Distributed by New Day Films, 190 Route 17M, P.O. Box 1084, Harriman, NY 10926; 888-367-9154 or 845-774-7051
Produced by Peter Cohn
Directed by Peter Cohn
DVD, color, 70 min.
Sr. High - Adult
Human Rights, Asian Studies
Reviewed by Brian Falato, University of South Florida Tampa Campus Library
Date Entered: 7/26/2007
Although there is much focus in the United States on illegal immigration from Latin American and Caribbean countries, other areas of the world have plenty of residents who want to come to the U.S. and are willing to pay substantial money to be smuggled here. Golden Venture looks at a 1993 incident in which nearly 300 Chinese were stuffed on a steamer that attempted to enter New York City.
Almost all of the Chinese on the boat came from Fujian Province in southeastern China, across from Taiwan. They paid up to $40,000 to “snakeheads,” Chinese who organize the smuggling operations. After paying, the Fujian residents were told to go to Bangkok (most walked) and then remain in a hotel until they received word it was time to sail. They were confined in the hotel for almost two months while snakehead Lee Pang Fei bought a tramp steamer he renamed “Golden Venture.”
Ninety Chinese boarded the boat in February 1993. The “Golden Venture” arrived in Mombasa, Kenya in late March, where it took on nearly 200 more Chinese, who had been stranded in Kenya when a previous smuggling boat broke down. Enduring horrendous conditions on the overcrowded boat, the Chinese survived a hurricane as they sailed around the southern tip of Africa, and finally made it off the coast of the U.S.
Chinese gangs in New York City were supposed to send out small boats to pick up the “Golden Venture” passengers and complete the smuggling operation into the country. But gang warfare meant no one was there to pick them up, so the snakeheads decided to bring the “Golden Venture” into New York City. On June 6, 1993, the ship ran aground 300 yards from shore. Passengers jumped into the icy, rough seas, and 10 died. Rescue operations brought the others ashore, although six managed to escape from the authorities.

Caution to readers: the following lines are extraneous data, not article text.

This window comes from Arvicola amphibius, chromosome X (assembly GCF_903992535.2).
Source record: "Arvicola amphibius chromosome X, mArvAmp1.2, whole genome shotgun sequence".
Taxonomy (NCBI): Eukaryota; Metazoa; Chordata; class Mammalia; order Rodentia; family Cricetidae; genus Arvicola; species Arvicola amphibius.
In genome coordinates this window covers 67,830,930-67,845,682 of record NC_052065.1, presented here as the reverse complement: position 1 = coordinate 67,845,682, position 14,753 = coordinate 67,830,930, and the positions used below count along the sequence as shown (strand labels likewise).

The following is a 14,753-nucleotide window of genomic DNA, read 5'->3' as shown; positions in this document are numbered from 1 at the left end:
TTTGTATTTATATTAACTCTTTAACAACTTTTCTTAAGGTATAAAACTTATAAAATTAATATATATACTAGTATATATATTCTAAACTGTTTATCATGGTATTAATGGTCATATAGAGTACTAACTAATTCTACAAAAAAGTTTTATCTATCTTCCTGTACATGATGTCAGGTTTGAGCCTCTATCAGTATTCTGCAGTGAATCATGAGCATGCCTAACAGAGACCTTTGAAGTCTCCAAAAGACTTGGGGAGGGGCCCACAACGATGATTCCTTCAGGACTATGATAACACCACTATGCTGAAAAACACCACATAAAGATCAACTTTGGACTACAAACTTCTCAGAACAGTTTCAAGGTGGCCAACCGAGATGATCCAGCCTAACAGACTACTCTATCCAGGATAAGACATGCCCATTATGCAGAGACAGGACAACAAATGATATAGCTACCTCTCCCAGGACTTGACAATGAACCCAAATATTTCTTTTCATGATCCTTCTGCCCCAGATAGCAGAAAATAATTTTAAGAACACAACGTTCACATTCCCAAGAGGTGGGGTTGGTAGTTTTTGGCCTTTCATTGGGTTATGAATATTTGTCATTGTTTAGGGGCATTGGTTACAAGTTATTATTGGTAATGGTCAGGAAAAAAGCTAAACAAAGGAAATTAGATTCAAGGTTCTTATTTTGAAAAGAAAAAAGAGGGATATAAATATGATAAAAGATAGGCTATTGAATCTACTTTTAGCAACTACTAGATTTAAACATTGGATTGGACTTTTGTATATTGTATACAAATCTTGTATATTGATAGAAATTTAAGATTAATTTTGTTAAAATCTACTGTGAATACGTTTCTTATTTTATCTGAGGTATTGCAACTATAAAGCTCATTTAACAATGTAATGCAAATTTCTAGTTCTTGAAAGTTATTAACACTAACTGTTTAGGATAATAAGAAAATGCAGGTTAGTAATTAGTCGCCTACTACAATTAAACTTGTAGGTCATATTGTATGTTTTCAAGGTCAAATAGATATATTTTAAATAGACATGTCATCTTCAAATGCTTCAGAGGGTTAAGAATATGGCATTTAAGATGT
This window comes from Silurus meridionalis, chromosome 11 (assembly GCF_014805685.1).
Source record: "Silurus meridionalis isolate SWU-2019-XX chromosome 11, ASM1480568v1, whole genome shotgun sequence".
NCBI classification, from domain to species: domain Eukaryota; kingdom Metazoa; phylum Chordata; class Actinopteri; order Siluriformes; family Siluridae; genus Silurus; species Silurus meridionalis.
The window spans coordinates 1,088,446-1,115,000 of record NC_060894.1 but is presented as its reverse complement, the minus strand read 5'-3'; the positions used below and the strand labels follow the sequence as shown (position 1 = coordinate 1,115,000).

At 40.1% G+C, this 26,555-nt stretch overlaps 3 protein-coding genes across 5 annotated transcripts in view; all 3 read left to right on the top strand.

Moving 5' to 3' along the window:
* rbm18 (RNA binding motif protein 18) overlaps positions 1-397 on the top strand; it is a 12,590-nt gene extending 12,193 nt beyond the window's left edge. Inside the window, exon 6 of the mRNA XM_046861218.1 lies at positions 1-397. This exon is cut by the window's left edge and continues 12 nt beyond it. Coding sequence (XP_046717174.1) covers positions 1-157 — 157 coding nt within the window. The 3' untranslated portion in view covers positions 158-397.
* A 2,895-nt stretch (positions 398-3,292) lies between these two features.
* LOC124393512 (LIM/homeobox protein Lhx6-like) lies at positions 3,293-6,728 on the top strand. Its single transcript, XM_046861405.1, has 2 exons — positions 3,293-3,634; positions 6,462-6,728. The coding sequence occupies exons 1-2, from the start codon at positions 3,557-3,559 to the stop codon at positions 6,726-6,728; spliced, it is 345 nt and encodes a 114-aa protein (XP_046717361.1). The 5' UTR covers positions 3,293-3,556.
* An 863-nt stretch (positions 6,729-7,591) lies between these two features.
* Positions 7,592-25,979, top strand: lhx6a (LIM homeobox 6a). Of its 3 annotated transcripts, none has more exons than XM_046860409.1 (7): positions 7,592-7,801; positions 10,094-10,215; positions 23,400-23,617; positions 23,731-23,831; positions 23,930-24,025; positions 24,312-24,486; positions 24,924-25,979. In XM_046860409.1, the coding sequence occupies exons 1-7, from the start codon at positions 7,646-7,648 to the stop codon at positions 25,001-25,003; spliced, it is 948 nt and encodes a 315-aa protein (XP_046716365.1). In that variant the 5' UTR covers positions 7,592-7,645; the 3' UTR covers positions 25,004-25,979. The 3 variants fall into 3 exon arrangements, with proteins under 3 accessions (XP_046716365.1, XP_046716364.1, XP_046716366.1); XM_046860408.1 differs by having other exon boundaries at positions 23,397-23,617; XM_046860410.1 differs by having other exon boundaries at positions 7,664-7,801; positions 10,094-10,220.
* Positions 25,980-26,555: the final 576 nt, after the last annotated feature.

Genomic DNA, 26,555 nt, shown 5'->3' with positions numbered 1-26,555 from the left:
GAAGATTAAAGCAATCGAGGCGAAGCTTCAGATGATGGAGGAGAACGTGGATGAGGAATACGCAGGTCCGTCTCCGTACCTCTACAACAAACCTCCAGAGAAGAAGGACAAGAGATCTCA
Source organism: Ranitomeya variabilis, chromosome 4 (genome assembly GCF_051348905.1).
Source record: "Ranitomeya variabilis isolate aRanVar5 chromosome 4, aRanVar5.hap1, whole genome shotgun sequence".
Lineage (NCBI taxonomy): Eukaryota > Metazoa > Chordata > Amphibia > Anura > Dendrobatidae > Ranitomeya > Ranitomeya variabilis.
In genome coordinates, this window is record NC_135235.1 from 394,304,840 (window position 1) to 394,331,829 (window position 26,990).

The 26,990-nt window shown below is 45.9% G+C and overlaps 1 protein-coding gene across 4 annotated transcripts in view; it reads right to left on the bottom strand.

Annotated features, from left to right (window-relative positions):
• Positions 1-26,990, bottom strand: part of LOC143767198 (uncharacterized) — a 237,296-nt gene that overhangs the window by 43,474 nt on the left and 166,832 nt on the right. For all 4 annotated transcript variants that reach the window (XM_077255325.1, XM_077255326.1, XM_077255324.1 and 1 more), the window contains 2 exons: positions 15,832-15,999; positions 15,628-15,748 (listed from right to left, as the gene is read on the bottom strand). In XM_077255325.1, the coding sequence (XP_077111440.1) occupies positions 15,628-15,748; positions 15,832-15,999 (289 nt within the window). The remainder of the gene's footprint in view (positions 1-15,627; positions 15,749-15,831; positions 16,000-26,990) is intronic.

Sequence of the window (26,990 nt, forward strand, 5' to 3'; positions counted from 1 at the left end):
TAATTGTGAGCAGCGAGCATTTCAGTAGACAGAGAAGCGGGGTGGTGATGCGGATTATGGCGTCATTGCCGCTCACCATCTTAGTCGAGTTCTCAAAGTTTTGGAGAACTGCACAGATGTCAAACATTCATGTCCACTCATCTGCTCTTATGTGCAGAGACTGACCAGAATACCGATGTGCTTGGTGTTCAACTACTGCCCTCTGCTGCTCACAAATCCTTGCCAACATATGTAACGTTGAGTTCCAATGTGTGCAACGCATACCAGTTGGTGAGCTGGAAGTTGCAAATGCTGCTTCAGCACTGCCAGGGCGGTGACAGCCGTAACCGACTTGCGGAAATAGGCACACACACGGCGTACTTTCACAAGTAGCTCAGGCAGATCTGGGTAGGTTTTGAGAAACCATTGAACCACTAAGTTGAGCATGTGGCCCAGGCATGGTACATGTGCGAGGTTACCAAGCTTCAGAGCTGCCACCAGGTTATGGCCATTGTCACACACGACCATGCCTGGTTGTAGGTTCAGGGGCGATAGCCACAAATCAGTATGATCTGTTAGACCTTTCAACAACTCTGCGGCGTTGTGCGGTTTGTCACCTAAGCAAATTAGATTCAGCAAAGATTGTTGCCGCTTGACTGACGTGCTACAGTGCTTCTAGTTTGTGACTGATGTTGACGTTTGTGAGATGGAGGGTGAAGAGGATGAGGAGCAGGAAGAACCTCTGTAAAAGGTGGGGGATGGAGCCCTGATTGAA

Those who did were lucky, because the U.S. government decided to detain all the “Golden Venture” passengers they had rescued, hoping this would be a deterrent to future such attempts. Many were sent to a county jail in York, Pennsylvania, 3˝ hours from Manhattan.
Detainees could request political asylum, but only two applications were granted out of 145. The rest were told they had to either accept deportation to China or remain in prison. About 100 agreed to be deported, although the video says more than half have re-entered the United States illegally.
Residents of York, Pennsylvania from different political perspectives united to help those still in the county jail there. President Bill Clinton granted paroles to those still detained on Feb. 14, 1997, releasing them after nearly four years of imprisonment.
The newly-freed Chinese fanned out to different parts of the country to take work, but they are still considered illegal residents, and are subject to deportation. A bill has been offered in Congress that would grant them legal residency, but concerns over illegal immigration have hampered its chances of passage, and Immigration and Customs Enforcement has continued to issue deportation orders, although the Chinese are supposedly protected while the bill to give them legal status is being debated.
Using interviews with “Golden Venture” passengers (including one whose identity is hidden because he was deported and has returned illegally), York community activists, and government officials, this video presents a compelling story. It’s recommended as a purchase for all collections. As a bonus, the video has an accompanying Web site which has information about the video, the people featured in it, and some of the issues raised. There is also a study guide, and newspaper and magazine articles from 2006 about the “Golden Venture” case. The “links” section of the Web site lists a host of sites about immigration (pro and con), Fujian province in China, State Department reports on Chinese human smuggling, and people associated with the story.